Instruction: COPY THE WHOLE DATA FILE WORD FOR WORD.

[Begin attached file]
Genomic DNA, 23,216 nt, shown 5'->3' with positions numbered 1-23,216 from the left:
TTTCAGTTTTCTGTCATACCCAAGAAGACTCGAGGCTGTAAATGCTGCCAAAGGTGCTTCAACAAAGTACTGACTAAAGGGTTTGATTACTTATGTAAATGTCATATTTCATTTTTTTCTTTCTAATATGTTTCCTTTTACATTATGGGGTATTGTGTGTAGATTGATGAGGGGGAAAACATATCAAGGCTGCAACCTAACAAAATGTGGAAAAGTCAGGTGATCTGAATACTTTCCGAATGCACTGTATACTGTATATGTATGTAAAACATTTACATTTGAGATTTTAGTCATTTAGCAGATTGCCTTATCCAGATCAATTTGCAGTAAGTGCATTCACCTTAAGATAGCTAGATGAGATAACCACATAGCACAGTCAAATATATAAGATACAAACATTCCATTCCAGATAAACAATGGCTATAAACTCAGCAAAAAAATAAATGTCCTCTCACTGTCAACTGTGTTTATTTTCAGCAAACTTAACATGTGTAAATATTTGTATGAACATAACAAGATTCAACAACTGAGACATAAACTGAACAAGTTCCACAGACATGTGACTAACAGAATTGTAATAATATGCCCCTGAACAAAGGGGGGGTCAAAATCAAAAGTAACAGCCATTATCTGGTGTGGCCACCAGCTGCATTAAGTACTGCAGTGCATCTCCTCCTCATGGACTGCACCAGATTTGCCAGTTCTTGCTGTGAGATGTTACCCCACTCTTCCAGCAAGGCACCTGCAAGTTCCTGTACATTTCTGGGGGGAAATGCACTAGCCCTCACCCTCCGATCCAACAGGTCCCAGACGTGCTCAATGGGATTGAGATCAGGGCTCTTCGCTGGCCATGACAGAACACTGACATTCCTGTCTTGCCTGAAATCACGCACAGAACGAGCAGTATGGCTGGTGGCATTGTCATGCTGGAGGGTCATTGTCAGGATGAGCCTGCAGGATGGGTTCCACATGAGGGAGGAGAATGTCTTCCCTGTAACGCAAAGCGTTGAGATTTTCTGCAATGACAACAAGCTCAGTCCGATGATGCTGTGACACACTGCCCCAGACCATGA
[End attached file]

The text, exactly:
Genomic DNA, 23,216 nt, shown 5'->3' with positions numbered 1-23,216 from the left:
TTTCAGTTTTCTGTCATACCCAAGAAGACTCGAGGCTGTAAATGCTGCCAAAGGTGCTTCAACAAAGTACTGACTAAAGGGTTTGATTACTTATGTAAATGTCATATTTCATTTTTTTCTTTCTAATATGTTTCCTTTTACATTATGGGGTATTGTGTGTAGATTGATGAGGGGGAAAACATATCAAGGCTGCAACCTAACAAAATGTGGAAAAGTCAGGTGATCTGAATACTTTCCGAATGCACTGTATACTGTATATGTATGTAAAACATTTACATTTGAGATTTTAGTCATTTAGCAGATTGCCTTATCCAGATCAATTTGCAGTAAGTGCATTCACCTTAAGATAGCTAGATGAGATAACCACATAGCACAGTCAAATATATAAGATACAAACATTCCATTCCAGATAAACAATGGCTATAAACTCAGCAAAAAAATAAATGTCCTCTCACTGTCAACTGTGTTTATTTTCAGCAAACTTAACATGTGTAAATATTTGTATGAACATAACAAGATTCAACAACTGAGACATAAACTGAACAAGTTCCACAGACATGTGACTAACAGAATTGTAATAATATGCCCCTGAACAAAGGGGGGGTCAAAATCAAAAGTAACAGCCATTATCTGGTGTGGCCACCAGCTGCATTAAGTACTGCAGTGCATCTCCTCCTCATGGACTGCACCAGATTTGCCAGTTCTTGCTGTGAGATGTTACCCCACTCTTCCAGCAAGGCACCTGCAAGTTCCTGTACATTTCTGGGGGGAAATGCACTAGCCCTCACCCTCCGATCCAACAGGTCCCAGACGTGCTCAATGGGATTGAGATCAGGGCTCTTCGCTGGCCATGACAGAACACTGACATTCCTGTCTTGCCTGAAATCACGCACAGAACGAGCAGTATGGCTGGTGGCATTGTCATGCTGGAGGGTCATTGTCAGGATGAGCCTGCAGGATGGGTTCCACATGAGGGAGGAGAATGTCTTCCCTGTAACGCAAAGCGTTGAGATTTTCTGCAATGACAACAAGCTCAGTCCGATGATGCTGTGACACACTGCCCCAGACCATGA